When I was a child my favourite story was about a wizard called Timbertwig and he had a pointy hat where a spider use to live. They would have many wonderful adventures together in this magical world. As soon as I left the wonder and innocence of childhood and sped towards the agony of teenage years, I found myself enjoying Lord of the Rings. These huge books would be devoured in a matter of days as I immersed myself in a hobbits tale. I loved the beauty of it, the story, the landscape and this other world that just paints delights in my mind! Then I was flung into my twenties like a rabbit hitting a headlight and I have remained loving Lord of the Rings, Narnia, Harry Potter and Discworld. That’s right, I am the kind of person that reads Sci-fi and fantasy books and enjoys every second of it!
Many people have asked me why I enjoy such books and whether I should be more rooted in reality? My answer is probably not well thought out, but I think in a way these types of books represent a form of reality that can’t be ignored because they are a mirror, holding up an image of what they see within our dreams and lives. Think of all the books you have read, there is always some sort of Hero – a dream of having a saviour, having someone who takes away our pain, whisks us off our feet and makes the evil go away. We are safe in their arms and we clutch hold of the pages that are written about them. We love heroes. We also have villians, the evil guy who plots distruction and yet we know they wont win. Evil doesn’t win. We see this in Harry Potter and Lord of the Rings. Our Hero fights (Gandalf, Frodo, Harry) against the evil one (Salron, Voldermort) and there is a battle, clashing of swords or wands, there is a sacrifice, we hold our breath… the hero rises.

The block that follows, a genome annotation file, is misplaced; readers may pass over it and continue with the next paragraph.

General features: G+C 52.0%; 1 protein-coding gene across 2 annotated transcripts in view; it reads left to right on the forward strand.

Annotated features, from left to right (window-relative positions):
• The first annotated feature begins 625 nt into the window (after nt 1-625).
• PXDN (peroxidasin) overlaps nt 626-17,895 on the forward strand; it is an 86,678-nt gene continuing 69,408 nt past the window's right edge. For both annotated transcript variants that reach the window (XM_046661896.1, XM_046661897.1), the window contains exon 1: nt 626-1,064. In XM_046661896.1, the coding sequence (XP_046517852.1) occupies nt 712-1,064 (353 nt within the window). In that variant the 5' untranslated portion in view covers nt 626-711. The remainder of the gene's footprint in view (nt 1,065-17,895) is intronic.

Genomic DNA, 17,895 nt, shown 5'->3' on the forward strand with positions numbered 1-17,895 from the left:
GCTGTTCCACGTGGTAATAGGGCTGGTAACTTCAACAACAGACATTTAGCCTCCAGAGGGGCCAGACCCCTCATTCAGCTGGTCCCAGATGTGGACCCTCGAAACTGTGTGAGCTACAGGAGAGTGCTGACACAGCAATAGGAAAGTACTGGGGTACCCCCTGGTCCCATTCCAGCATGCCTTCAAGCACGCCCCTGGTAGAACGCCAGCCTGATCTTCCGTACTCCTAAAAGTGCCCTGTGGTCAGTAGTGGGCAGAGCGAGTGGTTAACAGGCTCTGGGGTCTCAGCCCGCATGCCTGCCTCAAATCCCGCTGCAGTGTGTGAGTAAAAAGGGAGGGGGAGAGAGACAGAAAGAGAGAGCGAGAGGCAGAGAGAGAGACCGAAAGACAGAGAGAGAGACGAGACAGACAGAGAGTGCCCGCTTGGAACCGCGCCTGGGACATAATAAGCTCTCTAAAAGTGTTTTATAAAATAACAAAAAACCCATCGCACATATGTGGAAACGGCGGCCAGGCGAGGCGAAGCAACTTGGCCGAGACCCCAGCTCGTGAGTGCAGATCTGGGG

We had an interesting conversation at one of the CU’s about whether we can use Harry Potter as part of a film and discussion night. Can we use a film that has magic in it to tell the Gospel? Well, I somehow don’t see that the magic is the point of the story – its all about the battle, the hero and villian and the sacrifice with various themes of love and friendship… I think we can draw upon them to show how tehy reflect something of the Gospel, but of course the boy who lives will not live forever but Jesus will and so we can point to the Gospel and say – “Here is the true hero.”